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What to expect on Valentine's Day in Norway

Robin-Ivan Capar
Robin-Ivan Capar - [email protected]
What to expect on Valentine's Day in Norway
In this article, we will go over some of the key aspects of Valentine's Day celebrations in Norway, including a short list of useful phrases that you might want to memorise if you're trying to impress a significant other in Norway. Photo by freestocks on Unsplash

Traditionally, Norway isn't big on Valentine's Day. However, February 14th is becoming "more of a thing" among younger generations.


Valentine's Day is not a big deal in Norway, at least when you compare the celebration with other European countries.

Called Valentinsdagen or Alle Hjerters Dag (All Hearts Day), Valentine's Day is usually a low-key celebration in Norway.

The commercialised tradition of celebrating love and romance with special gifts and experiences started to only catch on in recent decades – some would say the change is taking place due to the strong cultural influence that American culture has on the Scandinavian country (as is also the case with Halloween).


Valentine's Day in Norway: A toned-down celebration

While most European countries have a long tradition of celebrating Valentine's Day, the custom has just recently started to take off in Norway.

If you ask most 50 or 60-year-old Norwegians, they'll tell you that the Day wasn't celebrated in any flashy way while they were growing up.

And then they'll likely point to American movies and TV shows as the primary catalyst to the day's increasing popularity among young people in Norway.

Things have changed since the 1990s, and younger generations of Norwegians have come to give more significance to February 14th – and experts believe there is also a growing expectation of receiving gifts among younger age groups.

While the level of pomp might not be high compared to the US or some European countries, some Norwegians are enjoying the additional excuse to spend more time with their partners and show their romantic side.

Common Valentine's Day gestures in Norway

As more and more people play along with a more commercialised reading of Valentine's Day, expect couples in Norway to show their love by buying flowers, sweets (chocolate is the gift of choice) or perfumes, as well as exchange personal cards.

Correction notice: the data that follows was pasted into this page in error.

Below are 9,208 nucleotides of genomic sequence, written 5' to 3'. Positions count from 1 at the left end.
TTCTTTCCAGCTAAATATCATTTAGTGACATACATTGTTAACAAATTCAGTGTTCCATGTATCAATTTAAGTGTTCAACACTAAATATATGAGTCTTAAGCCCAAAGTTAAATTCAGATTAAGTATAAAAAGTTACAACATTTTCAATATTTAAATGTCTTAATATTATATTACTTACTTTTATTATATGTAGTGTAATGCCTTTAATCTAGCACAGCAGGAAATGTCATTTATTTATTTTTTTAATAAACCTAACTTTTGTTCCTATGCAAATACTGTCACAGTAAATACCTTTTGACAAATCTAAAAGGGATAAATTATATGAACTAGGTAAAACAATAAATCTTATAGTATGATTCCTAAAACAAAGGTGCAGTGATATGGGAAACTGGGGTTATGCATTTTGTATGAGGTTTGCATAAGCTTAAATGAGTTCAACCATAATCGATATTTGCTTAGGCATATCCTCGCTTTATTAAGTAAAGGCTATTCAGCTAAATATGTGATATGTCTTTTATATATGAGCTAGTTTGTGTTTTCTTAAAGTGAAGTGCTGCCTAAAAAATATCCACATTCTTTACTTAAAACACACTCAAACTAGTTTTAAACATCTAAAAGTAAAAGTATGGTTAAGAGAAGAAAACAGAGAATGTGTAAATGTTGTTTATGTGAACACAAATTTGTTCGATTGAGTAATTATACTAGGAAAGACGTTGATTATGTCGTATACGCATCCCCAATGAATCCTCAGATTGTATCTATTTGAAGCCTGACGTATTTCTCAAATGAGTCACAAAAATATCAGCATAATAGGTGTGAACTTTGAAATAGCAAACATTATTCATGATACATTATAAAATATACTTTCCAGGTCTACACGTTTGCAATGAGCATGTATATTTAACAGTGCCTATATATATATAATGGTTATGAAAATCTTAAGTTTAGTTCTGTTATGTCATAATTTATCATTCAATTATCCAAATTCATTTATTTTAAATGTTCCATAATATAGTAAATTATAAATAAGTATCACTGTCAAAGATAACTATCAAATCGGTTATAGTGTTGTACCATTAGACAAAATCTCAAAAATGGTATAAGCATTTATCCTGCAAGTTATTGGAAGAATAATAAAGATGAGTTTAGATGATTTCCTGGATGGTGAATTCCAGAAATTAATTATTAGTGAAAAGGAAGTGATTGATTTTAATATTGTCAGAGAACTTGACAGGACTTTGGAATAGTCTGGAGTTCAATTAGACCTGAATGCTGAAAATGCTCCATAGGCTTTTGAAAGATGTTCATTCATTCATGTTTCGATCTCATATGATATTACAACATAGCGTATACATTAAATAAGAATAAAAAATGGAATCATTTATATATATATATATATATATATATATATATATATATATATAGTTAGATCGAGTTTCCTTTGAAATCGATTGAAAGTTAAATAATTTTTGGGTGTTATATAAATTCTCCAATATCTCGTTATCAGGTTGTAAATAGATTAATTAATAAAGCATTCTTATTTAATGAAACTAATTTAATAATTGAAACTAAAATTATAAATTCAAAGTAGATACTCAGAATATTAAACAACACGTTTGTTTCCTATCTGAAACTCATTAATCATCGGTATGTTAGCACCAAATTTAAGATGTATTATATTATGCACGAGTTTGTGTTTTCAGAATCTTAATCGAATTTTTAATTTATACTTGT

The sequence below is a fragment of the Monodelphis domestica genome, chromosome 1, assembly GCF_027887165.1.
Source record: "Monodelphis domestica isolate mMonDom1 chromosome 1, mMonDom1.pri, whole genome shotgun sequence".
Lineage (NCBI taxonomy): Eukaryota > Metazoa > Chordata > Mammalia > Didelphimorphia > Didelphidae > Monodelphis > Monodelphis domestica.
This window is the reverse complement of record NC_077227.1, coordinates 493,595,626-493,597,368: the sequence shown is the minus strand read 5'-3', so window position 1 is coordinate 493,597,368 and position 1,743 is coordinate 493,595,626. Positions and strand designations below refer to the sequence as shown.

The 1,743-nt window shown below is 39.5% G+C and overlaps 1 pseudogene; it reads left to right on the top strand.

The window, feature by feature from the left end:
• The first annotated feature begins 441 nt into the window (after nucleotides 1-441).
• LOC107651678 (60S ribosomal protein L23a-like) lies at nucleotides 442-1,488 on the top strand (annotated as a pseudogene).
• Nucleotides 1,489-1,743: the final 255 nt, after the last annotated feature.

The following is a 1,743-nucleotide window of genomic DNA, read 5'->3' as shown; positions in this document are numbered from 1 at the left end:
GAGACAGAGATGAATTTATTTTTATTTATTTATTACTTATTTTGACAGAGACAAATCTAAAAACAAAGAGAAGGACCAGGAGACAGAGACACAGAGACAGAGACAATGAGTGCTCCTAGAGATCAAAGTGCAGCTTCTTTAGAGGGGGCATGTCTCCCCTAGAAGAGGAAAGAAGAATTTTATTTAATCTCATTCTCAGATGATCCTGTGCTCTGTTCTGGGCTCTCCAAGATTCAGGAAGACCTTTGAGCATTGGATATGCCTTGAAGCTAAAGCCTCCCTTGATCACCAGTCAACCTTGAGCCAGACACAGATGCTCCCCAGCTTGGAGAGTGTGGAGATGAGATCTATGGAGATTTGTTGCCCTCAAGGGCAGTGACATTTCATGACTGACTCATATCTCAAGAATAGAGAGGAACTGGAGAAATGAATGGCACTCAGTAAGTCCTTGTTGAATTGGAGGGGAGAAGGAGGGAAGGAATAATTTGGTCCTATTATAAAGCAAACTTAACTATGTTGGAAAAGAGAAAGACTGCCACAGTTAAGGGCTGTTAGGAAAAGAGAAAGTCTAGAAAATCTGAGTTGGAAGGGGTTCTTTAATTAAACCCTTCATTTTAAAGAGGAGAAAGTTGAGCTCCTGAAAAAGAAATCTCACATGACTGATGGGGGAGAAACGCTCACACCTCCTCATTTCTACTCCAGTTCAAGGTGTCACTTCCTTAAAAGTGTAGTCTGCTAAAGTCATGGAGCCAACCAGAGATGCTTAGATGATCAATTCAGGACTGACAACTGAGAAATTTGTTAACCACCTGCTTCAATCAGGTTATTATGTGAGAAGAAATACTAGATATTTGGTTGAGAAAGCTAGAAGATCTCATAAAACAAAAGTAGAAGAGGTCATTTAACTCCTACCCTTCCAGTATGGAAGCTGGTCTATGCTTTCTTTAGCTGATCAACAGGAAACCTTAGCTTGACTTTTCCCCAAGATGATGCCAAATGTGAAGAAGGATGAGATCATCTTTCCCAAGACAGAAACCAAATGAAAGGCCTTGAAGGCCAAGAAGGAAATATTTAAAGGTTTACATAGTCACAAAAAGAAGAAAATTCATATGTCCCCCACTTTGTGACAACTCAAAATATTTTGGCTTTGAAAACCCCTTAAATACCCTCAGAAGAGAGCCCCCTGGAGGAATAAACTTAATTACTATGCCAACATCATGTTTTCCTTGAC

Paper cards have a special place in the celebration, and some Norwegians create custom cards (often in the shape of hearts) to show their affection.

Furthermore, romantic dinners and dates are also becoming more frequent, and you'll likely have a hard time finding a table for two in popular restaurants around February 14th.


Most stores will try to make a profit from the celebration's growing popularity, which means you'll have many gift options at your disposal for sweets, flowers, and similar presents.

However, expect shops to also significantly increase their prices on (and close to) Valentine's Day – shops selling flowers are notorious for driving up the cost of roses on February 14th, so make sure to have your gift prepared at least a day in advance.

What to say on Valentine's Day

If you're thinking of ways to express your feelings to your significant (Norwegian) other in Norwegian, we've got you covered. Here are a few phrases that will surely hit the mark:

Jeg elsker deg så mye (English: I love you so much)

Du er så vakker (English: You're so beautiful)

Du betyr alt for meg (English: You mean everything to me)

Jeg er forelsket i deg (English: I have a crush on you)

Vil du være min Valentin? (English: Will you be my Valentine?)

Vi var ment til å være sammen (English: We were meant to be together).


What to do if you're single on Valentine's Day in Norway?

People who are single on February 14th are not left to their own devices.

There is a vibrant culture of gathering with other single friends on Valentine's and going out together.

Bars, pubs, and clubs tend to host events for singles in the run-up to Valentine's Day, and it is becoming increasingly popular for people who aren't in a relationship to go to such events – and maybe hook up or - who knows? - even find love.

Many also arrange get togethers with their friends dubbed "palentines" 



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